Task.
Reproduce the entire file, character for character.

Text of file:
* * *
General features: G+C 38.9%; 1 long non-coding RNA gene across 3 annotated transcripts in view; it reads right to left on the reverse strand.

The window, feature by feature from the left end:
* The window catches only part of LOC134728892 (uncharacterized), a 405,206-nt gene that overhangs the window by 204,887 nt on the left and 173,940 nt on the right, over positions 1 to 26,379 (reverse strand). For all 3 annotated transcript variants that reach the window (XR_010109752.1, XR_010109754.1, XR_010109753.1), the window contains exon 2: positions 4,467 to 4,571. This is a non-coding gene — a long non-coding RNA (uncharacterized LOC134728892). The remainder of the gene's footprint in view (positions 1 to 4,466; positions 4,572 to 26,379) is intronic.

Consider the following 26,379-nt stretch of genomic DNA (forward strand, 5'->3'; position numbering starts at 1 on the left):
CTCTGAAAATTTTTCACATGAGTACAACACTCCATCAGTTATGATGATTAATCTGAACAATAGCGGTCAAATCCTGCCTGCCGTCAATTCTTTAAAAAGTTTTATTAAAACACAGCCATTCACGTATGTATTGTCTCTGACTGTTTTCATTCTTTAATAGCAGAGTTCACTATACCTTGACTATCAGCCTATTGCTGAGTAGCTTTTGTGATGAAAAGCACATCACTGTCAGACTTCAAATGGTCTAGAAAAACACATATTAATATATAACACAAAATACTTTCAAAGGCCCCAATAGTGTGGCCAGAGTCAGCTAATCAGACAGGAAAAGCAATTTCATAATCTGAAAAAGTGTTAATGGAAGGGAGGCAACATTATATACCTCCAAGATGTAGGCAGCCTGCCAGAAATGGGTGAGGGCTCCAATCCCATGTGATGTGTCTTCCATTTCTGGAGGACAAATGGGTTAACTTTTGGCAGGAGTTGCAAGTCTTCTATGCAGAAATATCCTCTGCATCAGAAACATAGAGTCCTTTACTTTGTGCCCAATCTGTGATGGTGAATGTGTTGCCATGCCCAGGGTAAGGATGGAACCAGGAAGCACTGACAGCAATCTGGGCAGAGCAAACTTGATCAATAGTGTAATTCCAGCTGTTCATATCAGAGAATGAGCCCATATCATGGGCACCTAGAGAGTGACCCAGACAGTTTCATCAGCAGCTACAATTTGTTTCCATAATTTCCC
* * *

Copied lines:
General features: G+C 38.9%; 1 long non-coding RNA gene across 3 annotated transcripts in view; it reads right to left on the reverse strand.

The window, feature by feature from the left end:
* The window catches only part of LOC134728892 (uncharacterized), a 405,206-nt gene that overhangs the window by 204,887 nt on the left and 173,940 nt on the right, over positions 1 to 26,379 (reverse strand). For all 3 annotated transcript variants that reach the window (XR_010109752.1, XR_010109754.1, XR_010109753.1), the window contains exon 2: positions 4,467 to 4,571. This is a non-coding gene — a long non-coding RNA (uncharacterized LOC134728892). The remainder of the gene's footprint in view (positions 1 to 4,466; positions 4,572 to 26,379) is intronic.

Consider the following 26,379-nt stretch of genomic DNA (forward strand, 5'->3'; position numbering starts at 1 on the left):
CTCTGAAAATTTTTCACATGAGTACAACACTCCATCAGTTATGATGATTAATCTGAACAATAGCGGTCAAATCCTGCCTGCCGTCAATTCTTTAAAAAGTTTTATTAAAACACAGCCATTCACGTATGTATTGTCTCTGACTGTTTTCATTCTTTAATAGCAGAGTTCACTATACCTTGACTATCAGCCTATTGCTGAGTAGCTTTTGTGATGAAAAGCACATCACTGTCAGACTTCAAATGGTCTAGAAAAACACATATTAATATATAACACAAAATACTTTCAAAGGCCCCAATAGTGTGGCCAGAGTCAGCTAATCAGACAGGAAAAGCAATTTCATAATCTGAAAAAGTGTTAATGGAAGGGAGGCAACATTATATACCTCCAAGATGTAGGCAGCCTGCCAGAAATGGGTGAGGGCTCCAATCCCATGTGATGTGTCTTCCATTTCTGGAGGACAAATGGGTTAACTTTTGGCAGGAGTTGCAAGTCTTCTATGCAGAAATATCCTCTGCATCAGAAACATAGAGTCCTTTACTTTGTGCCCAATCTGTGATGGTGAATGTGTTGCCATGCCCAGGGTAAGGATGGAACCAGGAAGCACTGACAGCAATCTGGGCAGAGCAAACTTGATCAATAGTGTAATTCCAGCTGTTCATATCAGAGAATGAGCCCATATCATGGGCACCTAGAGAGTGACCCAGACAGTTTCATCAGCAGCTACAATTTGTTTCCATAATTTCCC